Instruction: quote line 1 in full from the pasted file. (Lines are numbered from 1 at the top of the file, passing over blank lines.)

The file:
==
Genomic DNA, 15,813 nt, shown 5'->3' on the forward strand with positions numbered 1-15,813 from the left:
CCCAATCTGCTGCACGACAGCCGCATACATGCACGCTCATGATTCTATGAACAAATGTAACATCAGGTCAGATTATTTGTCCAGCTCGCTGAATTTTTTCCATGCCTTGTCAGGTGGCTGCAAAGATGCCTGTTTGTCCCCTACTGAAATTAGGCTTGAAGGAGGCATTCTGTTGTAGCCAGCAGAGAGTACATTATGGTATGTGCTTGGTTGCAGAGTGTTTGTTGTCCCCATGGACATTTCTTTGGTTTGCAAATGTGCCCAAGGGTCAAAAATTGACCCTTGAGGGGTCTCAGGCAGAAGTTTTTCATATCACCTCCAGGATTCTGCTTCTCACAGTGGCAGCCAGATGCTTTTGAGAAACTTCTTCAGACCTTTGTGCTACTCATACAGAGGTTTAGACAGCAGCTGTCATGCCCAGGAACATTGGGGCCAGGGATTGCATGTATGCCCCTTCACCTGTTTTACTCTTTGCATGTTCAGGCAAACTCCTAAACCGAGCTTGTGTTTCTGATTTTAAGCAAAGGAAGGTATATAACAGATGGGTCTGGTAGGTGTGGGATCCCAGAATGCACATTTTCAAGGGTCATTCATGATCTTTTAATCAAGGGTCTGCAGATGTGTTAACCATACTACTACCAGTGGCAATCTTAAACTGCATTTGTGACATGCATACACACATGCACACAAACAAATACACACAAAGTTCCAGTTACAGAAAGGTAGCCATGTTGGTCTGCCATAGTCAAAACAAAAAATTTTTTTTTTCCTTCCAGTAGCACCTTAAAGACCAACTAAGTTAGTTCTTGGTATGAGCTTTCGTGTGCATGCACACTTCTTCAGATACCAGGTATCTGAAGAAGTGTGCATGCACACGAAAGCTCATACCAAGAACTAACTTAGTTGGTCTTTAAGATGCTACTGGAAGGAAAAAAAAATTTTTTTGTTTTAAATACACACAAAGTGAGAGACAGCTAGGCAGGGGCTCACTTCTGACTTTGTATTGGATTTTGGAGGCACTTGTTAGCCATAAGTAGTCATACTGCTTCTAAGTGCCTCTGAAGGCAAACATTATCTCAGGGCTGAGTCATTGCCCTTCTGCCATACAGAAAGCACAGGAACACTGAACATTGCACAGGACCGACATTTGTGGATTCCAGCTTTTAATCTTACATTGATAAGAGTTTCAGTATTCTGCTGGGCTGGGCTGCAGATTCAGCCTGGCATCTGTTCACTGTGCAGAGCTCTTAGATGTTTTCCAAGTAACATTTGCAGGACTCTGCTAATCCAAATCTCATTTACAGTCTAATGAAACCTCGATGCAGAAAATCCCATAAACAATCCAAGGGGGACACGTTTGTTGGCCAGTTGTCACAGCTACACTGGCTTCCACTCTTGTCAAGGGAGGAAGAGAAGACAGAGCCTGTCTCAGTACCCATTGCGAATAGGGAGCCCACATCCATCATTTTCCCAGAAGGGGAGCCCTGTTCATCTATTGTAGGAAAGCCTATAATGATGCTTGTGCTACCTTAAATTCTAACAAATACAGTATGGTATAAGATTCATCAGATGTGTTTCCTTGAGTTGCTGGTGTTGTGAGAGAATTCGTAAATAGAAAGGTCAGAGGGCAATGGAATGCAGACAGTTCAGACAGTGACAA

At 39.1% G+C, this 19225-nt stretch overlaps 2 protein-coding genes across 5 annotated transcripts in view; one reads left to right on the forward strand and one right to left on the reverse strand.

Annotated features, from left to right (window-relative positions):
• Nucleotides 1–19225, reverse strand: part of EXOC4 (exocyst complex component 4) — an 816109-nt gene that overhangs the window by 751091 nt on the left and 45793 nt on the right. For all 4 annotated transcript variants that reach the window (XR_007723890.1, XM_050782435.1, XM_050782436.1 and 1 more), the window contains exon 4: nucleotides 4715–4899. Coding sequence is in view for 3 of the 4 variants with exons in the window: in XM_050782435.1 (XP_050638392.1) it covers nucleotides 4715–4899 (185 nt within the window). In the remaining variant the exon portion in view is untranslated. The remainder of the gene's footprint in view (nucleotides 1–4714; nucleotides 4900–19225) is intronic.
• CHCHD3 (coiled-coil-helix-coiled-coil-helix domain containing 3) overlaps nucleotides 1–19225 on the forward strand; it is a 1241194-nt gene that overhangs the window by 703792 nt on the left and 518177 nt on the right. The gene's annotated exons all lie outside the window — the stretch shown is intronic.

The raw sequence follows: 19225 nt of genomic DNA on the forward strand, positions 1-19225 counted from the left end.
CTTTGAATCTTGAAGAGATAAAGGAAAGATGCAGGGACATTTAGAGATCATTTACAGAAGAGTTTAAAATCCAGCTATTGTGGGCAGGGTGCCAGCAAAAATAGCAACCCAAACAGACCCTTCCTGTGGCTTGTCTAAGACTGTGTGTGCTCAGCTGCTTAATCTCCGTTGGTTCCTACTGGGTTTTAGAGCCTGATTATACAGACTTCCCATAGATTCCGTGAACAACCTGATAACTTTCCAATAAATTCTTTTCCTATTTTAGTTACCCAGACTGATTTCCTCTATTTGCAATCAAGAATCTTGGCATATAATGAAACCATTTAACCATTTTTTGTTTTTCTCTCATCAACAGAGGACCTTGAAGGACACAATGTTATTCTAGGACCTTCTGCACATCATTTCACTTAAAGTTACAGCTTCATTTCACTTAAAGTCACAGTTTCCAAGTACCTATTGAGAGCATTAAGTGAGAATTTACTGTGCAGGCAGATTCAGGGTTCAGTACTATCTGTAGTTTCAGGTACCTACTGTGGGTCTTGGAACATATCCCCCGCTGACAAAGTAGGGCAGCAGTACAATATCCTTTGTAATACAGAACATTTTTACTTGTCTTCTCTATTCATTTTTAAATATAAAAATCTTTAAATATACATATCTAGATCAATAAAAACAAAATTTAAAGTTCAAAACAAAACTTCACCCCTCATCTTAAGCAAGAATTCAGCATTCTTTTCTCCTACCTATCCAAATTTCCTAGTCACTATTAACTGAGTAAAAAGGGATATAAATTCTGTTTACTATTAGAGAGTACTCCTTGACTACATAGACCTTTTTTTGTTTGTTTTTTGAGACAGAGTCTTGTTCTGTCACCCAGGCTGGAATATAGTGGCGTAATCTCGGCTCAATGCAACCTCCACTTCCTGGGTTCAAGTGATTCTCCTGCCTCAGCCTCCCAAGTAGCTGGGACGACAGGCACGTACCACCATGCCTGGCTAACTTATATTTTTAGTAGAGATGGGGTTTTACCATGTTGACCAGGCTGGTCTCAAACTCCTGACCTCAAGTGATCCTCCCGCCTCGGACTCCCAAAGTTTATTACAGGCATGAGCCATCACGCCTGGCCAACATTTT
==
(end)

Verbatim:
Genomic DNA, 15,813 nt, shown 5'->3' on the forward strand with positions numbered 1-15,813 from the left: